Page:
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DEPTH STUDY
NAZI GERMANY
WEIMAR REPUBLIC
STRESEMANN ERA
1924-1929
07
THE
APPOINTMENT
Gustav Stresemann
was appointed
chancellor and his
policies would help to
transform the
fortunes of Weimar.
He had been a strong
supporter of
Germany’s
involvement in World
War I and advocated
unrestricted
submarine warfare as
the only means to
defeat Britain.
OWN PARTY
At first, Stresemann felt no loyalty
to the new Weimar Republic, and he
opposed the Treaty of Versailles.
He set up his own party the German
People’s Party (DVP).
His views developed and he
advocated a great coalition from the
SPD to the DVP to consolidate
democracy against the extremes of
left and right.
ACTIVITY AS CHANCELLOR
He became Chancellor in August 1923.
His government lasted a hundred days until November 1923
but he remained as foreign minister in successive coalitions
until his death in October 1929.
As Chancellor he took the crucial step of ceasing financial
support to the general strike in the Ruhr.
He introduced a new and stable currency (the Rentenmark)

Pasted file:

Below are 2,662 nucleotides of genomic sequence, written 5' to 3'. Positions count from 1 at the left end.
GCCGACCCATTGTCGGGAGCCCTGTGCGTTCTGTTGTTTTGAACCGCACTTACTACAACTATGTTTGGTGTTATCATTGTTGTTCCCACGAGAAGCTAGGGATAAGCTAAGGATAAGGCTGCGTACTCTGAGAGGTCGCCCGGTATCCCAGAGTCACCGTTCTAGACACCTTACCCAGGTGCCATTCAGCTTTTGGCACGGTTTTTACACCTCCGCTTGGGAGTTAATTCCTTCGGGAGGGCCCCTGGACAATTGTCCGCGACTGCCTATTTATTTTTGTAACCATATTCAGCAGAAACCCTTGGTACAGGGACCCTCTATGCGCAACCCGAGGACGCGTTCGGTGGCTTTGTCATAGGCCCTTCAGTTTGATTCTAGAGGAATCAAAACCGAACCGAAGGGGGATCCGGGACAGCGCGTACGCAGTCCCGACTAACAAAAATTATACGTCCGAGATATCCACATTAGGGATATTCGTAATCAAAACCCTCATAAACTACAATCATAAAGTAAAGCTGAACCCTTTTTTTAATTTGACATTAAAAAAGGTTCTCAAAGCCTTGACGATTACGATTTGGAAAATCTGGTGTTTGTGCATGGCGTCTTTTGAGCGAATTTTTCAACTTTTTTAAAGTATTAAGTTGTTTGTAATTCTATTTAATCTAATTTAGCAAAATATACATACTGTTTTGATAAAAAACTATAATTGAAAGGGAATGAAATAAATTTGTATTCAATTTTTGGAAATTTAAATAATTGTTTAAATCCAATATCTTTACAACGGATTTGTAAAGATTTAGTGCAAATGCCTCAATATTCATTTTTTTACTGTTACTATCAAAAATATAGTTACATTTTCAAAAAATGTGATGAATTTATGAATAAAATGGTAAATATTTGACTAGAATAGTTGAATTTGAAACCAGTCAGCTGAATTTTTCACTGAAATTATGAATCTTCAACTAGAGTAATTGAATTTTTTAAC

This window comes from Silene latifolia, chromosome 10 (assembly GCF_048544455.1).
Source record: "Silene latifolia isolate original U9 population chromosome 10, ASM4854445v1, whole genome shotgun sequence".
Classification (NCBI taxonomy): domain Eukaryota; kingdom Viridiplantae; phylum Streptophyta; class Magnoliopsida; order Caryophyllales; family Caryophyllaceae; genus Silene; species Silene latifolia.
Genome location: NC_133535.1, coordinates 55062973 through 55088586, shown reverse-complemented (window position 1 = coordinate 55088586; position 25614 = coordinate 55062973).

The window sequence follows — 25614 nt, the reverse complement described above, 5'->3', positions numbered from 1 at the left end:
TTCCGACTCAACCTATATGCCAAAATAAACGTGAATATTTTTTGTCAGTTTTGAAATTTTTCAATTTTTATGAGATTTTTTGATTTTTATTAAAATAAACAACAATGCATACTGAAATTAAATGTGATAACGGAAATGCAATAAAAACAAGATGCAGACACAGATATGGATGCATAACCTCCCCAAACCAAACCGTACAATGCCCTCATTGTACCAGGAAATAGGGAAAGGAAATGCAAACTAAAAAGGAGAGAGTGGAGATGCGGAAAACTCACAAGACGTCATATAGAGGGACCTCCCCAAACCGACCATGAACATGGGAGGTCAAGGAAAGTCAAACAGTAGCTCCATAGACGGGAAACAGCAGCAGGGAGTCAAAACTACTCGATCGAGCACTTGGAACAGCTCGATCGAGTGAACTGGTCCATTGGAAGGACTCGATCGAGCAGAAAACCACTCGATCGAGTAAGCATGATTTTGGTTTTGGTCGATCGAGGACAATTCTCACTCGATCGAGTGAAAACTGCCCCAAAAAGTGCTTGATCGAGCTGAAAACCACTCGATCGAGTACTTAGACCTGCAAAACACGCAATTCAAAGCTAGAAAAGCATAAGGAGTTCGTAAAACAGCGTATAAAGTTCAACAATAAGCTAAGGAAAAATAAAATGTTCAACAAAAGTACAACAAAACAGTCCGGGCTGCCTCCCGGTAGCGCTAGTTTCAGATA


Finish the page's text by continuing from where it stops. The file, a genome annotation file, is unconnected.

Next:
that ended the hyper-inflation.
He also crushed a communist revolt in Saxony and faced
down the threat from Hitler in Bavaria.
POLICY OF FULFILMENT
During six years, as foreign minister he wanted to improve
Germany’s international position, cooperate with France and
Britain in order to secure a revision of some of the terms of
the Treaty of Versailles.
This policy became known as fulfilment.
THE PERIOD OF PROSPERITY
He achieved success.
Under Anglo-American pressure France withdrew from the
Ruhr.
Stresemann accepted the recommendations of the Dawes
committee for a settlement of the reparations issue.
A moderate scale of payments was fixed rising from £50
million to £125 million after 5 years and a 2-year moratorium
(suspension) on reparation payments was set.
A loan of $800 million was raised for Germany, mainly in
America.
For the next 5 years American loans poured into Germany
which greatly improved the economic position.
EVACUATING RHINELAND
As part of this policy of co-operation, the first of the three
Rhineland zones which had been placed under Allied military
occupation by the Treaty of Versailles were evacuated in 1926.